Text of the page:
This hypothetical trade involving Najee Harris would be a no-brainer for Steelers

Pittsburgh Steelers, Steelers
Pittsburgh Steelers, Steelers / Stephen R. Sylvanie-USA TODAY Sports

The NFL trade deadline is coming up, and while it has historically been a quieter event than some other sports deadlines, the Steelers were players a year ago. While they did bring in William Jackson at the deadline, the more notable deal was getting rid of Chase Claypool. Pittsburgh acquired the Bears' second-round pick, used it to select Joey Porter Jr., and the rest is history.

All hail Omar Khan.

There is no guarantee that the Steelers will be active players at the deadline this year. More often than not, they are usually acquiring players, not dealing them away, but rumors have already begun swirling of who could be on the move this year. Cory Woodroof went so far as to say that the Steelers should trade Najee Harris for a second-round pick to a contending team.

There has been a general outcry against that notion for the most part. There is a logical reason for that, as a 3-2 team trading away players doesn’t bode well for a potential playoff push. That said if this team has accepted the fact that this year won’t be their year, trading away players makes sense.

The Steelers would be fools to turn down this offer from a team

Throw logic out for a second and assess what Woodroof was recommending. If a team offered Pittsburgh a second-round pick for Harris, they would be fools to not take it. This goes beyond the idea of competing this year or not, as a second-round pick is beyond fair value for Harris.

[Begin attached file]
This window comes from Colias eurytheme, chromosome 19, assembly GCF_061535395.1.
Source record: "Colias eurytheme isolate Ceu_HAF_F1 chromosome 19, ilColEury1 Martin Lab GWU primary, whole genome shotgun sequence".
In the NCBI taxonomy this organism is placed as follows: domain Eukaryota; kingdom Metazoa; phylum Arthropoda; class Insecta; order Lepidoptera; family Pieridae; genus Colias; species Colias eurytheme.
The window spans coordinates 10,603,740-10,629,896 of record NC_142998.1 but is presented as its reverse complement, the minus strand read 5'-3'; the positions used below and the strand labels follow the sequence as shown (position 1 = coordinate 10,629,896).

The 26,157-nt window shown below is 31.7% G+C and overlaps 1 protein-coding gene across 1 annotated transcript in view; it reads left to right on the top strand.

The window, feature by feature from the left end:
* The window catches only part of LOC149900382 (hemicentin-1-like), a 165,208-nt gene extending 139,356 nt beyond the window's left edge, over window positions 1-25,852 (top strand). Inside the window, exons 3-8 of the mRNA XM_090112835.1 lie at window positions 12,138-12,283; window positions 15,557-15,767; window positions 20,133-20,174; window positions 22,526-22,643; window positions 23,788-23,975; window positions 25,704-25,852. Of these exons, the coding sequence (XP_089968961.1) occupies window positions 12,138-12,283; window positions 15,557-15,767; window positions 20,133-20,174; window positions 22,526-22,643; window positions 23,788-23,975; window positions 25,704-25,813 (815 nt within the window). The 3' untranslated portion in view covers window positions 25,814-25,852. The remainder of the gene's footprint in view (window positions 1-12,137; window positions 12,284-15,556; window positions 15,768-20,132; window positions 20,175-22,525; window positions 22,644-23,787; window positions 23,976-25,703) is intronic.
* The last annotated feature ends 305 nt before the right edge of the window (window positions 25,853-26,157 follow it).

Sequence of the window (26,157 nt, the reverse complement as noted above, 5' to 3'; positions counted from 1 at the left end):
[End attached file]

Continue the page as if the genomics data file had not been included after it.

Running backs are one of the most devalued positions in the league, and while Harris is having a fine season, he hasn’t been a difference-maker yet. A lot of this isn’t his fault. He lacks a great game plan or line to consistently produce, and his lack of speed limits his ability to produce on his own.

If a team was willing to give the Steelers a second-round pick in exchange for him, they would be wise to complete that deal. Even if a turnaround happens after the bye week, this team isn’t built to compete against elite teams. A playoff appearance is possible, but running the gauntlet with this offense will likely make any postseason berth short-lived. Even if this team doesn't embrace the tank, the move would still make sense.

The Steelers could turn to Jaylen Warren as their feature back, and while lacking two talented backs will be noticed, it likely won’t matter this season much. Harris is also going to be a declining asset sooner rather than later. He was older and had more usage entering the league and will need a new contract within the next couple of seasons.

A team trading for him now gets the rest of this season and next on his rookie deal with the option to give him his fifth-year option. As that rookie contract runs his course, teams will be less willing to want Harris, as big second contracts haven’t panned out in recent years.

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A second-round pick will turn into a likely key contributor next season, and hopefully at a position with more value. The running back room will rebound, as the team could add a plethora of free agents and rookies to work behind Warren. If a team offered the Steelers a second-round pick for Harris, they would be fools not to accept that deal.